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(The titles included at the top of each comment are: the original in English and the translation of the "official" Spanish title, respectively.)

"A Chorus Of Frogs" / "A Chorus Of Toads"
We know that toads and frogs are the same thing for many people... But they are not. A toad is a different species from the branch of batrachians, that lives mostly on land and is larger than a frog. Anyway, we don't need to get into zoology to translate this title well—what we see in the episode are frogmen and not "toadmen". And finally, unlike frogs, toads don't croak; now how would have they managed to sing a chorus? An unsolved mystery...

"The White Dwarf" / "The White (Male) Dwarf"
Oops guys! Not even a peep at the episode? If you, dear reader, thought the story deals with the Snow White tale or some intrigue at a circus... you're wrong! The subject of this episode goes around astronomy, wherein a white dwarf (which in Spanish is stated as feminine noun) is a hot star, near the end of its life, that is more solid but less bright than the sun. Anyway, of course, it's not necessary to be an astronomer to know this. Just giving the episode a fair watching, or at least reading a review before translating its title, would be a masterful touch of common sense.

"Conspiracy Of Silence" / "The Conspiracy Of The Silence"
You think the silence is skilled enough to hatch a plot to harm people? Hmmmm, you're wrong again... Not wanting to sound too philosophical, we'd like to point out that the silence per se is not assigned to this kind of activities. That is to say, the silence is not an organization with capacity to conspire. As it can be easily seen, the odd habit of placing definite articles when there is none in the original title nor the translation needs them can give an incorrect meaning, as in the present case.

"Bullseye" / "Target Practice"
This one is not too bad, even though in the episode nobody practices shooting. Only those acquainted with this sport know that the Spanish word for bull's eye is diana (nothing to do with Miss Rigg, to be sure). However, in place of such an unusual term, we could suggest The Center of the Target as a more appropriate translation.

"Killer Whale" / Idem
Okay, predictably, no cetacean ever appears in this episode—though a "save-the-whale" message is implied—but once again a literal translation takes us to the wrong meaning. The largest member of the dolphin family, killer whales are very social and were never reported to have killed any human being, despite the bad reputation Hollywood gave them. Then, why not call this episode Orca, the other name killer whales are known by, which by the way is widely used in Spanish?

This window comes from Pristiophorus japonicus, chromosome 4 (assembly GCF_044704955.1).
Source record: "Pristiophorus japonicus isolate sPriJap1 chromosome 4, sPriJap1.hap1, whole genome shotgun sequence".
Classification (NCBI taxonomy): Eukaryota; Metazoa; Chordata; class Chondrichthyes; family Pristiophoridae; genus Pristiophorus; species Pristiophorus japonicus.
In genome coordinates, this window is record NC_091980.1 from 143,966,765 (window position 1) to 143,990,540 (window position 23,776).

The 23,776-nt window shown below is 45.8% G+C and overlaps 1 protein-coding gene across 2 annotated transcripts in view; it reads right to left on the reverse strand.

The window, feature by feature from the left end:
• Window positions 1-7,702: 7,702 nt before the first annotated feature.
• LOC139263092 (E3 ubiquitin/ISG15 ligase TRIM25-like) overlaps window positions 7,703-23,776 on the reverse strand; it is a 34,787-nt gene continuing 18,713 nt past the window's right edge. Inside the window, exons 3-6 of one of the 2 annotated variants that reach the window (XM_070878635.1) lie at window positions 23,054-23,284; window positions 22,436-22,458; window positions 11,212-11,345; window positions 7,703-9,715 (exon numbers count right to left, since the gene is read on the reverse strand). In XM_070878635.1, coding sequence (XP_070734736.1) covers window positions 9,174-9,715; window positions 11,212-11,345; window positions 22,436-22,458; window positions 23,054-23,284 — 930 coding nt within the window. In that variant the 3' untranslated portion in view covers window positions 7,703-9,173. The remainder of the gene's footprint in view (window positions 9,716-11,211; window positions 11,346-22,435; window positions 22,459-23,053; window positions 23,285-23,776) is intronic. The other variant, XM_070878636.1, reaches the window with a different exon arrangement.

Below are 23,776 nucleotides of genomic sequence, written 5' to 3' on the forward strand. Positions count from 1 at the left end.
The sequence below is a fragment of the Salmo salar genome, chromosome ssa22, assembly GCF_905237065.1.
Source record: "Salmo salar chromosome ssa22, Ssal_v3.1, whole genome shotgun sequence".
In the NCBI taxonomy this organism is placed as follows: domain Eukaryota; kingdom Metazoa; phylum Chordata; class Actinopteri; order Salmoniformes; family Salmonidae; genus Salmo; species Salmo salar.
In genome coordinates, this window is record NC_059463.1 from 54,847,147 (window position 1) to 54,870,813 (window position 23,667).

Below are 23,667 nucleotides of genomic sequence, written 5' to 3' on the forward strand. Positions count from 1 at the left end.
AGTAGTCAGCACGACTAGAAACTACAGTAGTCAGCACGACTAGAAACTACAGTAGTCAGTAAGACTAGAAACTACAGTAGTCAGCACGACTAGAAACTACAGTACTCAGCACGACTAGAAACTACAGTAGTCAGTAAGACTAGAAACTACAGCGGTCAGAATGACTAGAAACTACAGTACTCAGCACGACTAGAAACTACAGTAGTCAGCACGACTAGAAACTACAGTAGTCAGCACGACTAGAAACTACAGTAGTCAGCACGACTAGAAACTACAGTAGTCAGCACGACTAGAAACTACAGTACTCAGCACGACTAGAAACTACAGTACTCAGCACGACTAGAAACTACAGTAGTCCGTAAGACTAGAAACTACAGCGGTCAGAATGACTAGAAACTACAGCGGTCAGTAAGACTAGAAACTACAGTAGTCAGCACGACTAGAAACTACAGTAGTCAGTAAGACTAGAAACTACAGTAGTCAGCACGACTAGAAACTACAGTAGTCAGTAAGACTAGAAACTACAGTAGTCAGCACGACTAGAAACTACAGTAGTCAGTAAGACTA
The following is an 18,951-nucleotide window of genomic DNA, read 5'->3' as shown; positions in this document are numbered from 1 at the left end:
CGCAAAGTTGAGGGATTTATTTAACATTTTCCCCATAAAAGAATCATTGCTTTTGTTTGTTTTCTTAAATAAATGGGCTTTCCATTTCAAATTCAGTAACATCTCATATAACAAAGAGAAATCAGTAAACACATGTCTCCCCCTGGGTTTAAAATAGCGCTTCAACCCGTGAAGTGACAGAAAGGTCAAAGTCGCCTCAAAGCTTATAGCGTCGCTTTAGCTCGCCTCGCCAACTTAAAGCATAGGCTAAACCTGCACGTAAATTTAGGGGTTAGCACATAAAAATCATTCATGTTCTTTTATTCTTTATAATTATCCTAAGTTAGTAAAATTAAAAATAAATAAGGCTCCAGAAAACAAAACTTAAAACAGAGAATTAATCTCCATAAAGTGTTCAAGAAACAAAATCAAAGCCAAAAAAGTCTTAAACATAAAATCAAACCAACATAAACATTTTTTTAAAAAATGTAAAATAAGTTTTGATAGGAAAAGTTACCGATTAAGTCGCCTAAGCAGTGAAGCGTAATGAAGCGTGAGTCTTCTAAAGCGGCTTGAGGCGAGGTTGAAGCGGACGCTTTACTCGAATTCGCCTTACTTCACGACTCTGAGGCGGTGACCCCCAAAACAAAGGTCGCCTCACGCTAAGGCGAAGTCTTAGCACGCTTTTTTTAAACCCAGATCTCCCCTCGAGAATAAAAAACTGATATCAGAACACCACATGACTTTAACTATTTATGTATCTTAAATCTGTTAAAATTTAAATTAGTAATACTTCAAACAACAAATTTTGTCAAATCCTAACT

"The Medicine Men" / "The Men Of Medicine"
Well, there isn't much to say here... except the translation is a load of crap! Someone should teach these translators that a Medicine Man is a sort of witchdoctor, and not a medical doctor! Well, on second thought, no lesson is needed after all: just have them get any ordinary bilingual dictionary in a supermarket—that will do.

"The Little Wonders" / "The Little Surprises"
Undoubtedly, a surprise may be wonderful, but this isn't the case. If little wonder does not imply any surprise, then why didn't they translate the title simply as No Surprise? No wonder The Little Surprises makes no sense in Spanish!

"Build A Better Mousetrap" / "To Build A Better Trap"
That maddening habit again—to put the verb in infinitive ("to build") when it isn't preceded by "to" in the original title. In addition, the expression "to build a trap" is rarely used in Argentina. If you think you can catch translators with it, please, Set A Better Trap.

"The White Elephant" / "The White (Male) Elephant"
Oh dear, these fellows indeed have a little problem with genders, it seems. Everyone who has watched the episode knows that the elephant they mention all the time is a female named "Snowy."

"Dressed To Kill" / "She Is Dressed To Kill"
But folks... again you fell asleep while watching the episode? Tell us, what woman are you talking about? That cute Pussy Cat? One more time the play on words Brian Clemens did with the title is completely lost in translation. None of those people "dressed to kill" is a woman. That's why in Spanish, the adjective "dressed" should be stated as masculine, and even in plural since there are at least three killers. In view of this, we believe the correct Spanish title for this episode should be They are Dressed to Kill. An additional curiosity: as far as we know, this is the only episode in the whole history of The Avengers where Argentina is mentioned. Look for the scene wherein Steed and Cathy are handcuffed and he tells her that certain person was last heard of in Argentina. Years later, at the end of The Beatles' movie "Yellow Submarine" a minion of "The Blue Meanies" suggested his superior to move to Argentina. Gee, maybe someone in England was promoting Argentina as a tourist attraction during that decade...

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